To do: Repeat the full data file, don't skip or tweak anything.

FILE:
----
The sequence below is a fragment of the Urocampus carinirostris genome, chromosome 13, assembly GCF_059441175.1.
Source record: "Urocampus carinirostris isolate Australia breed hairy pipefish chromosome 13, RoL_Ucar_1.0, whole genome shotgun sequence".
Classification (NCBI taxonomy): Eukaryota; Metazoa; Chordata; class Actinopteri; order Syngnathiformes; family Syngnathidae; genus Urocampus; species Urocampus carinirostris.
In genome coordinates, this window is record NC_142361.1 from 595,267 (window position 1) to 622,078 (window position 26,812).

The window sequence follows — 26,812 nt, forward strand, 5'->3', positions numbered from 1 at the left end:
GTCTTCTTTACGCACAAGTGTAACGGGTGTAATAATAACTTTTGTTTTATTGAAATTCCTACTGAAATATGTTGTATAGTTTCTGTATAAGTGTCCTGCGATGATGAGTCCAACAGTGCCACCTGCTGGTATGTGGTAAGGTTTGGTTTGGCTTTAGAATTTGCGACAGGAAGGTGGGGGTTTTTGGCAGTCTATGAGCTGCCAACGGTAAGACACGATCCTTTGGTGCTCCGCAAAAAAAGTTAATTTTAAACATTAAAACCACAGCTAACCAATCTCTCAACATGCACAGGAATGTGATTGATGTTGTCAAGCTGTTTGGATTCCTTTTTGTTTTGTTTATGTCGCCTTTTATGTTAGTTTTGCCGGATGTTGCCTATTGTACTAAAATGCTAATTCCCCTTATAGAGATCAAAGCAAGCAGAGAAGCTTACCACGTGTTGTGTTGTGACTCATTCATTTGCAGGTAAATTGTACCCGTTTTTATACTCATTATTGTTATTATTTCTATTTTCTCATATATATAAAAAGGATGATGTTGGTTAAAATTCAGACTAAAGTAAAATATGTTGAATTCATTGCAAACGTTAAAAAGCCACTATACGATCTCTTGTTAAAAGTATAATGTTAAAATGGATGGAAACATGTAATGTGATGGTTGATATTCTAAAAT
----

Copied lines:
The sequence below is a fragment of the Urocampus carinirostris genome, chromosome 13, assembly GCF_059441175.1.
Source record: "Urocampus carinirostris isolate Australia breed hairy pipefish chromosome 13, RoL_Ucar_1.0, whole genome shotgun sequence".
Classification (NCBI taxonomy): Eukaryota; Metazoa; Chordata; class Actinopteri; order Syngnathiformes; family Syngnathidae; genus Urocampus; species Urocampus carinirostris.
In genome coordinates, this window is record NC_142361.1 from 595,267 (window position 1) to 622,078 (window position 26,812).

The window sequence follows — 26,812 nt, forward strand, 5'->3', positions numbered from 1 at the left end:
GTCTTCTTTACGCACAAGTGTAACGGGTGTAATAATAACTTTTGTTTTATTGAAATTCCTACTGAAATATGTTGTATAGTTTCTGTATAAGTGTCCTGCGATGATGAGTCCAACAGTGCCACCTGCTGGTATGTGGTAAGGTTTGGTTTGGCTTTAGAATTTGCGACAGGAAGGTGGGGGTTTTTGGCAGTCTATGAGCTGCCAACGGTAAGACACGATCCTTTGGTGCTCCGCAAAAAAAGTTAATTTTAAACATTAAAACCACAGCTAACCAATCTCTCAACATGCACAGGAATGTGATTGATGTTGTCAAGCTGTTTGGATTCCTTTTTGTTTTGTTTATGTCGCCTTTTATGTTAGTTTTGCCGGATGTTGCCTATTGTACTAAAATGCTAATTCCCCTTATAGAGATCAAAGCAAGCAGAGAAGCTTACCACGTGTTGTGTTGTGACTCATTCATTTGCAGGTAAATTGTACCCGTTTTTATACTCATTATTGTTATTATTTCTATTTTCTCATATATATAAAAAGGATGATGTTGGTTAAAATTCAGACTAAAGTAAAATATGTTGAATTCATTGCAAACGTTAAAAAGCCACTATACGATCTCTTGTTAAAAGTATAATGTTAAAATGGATGGAAACATGTAATGTGATGGTTGATATTCTAAAAT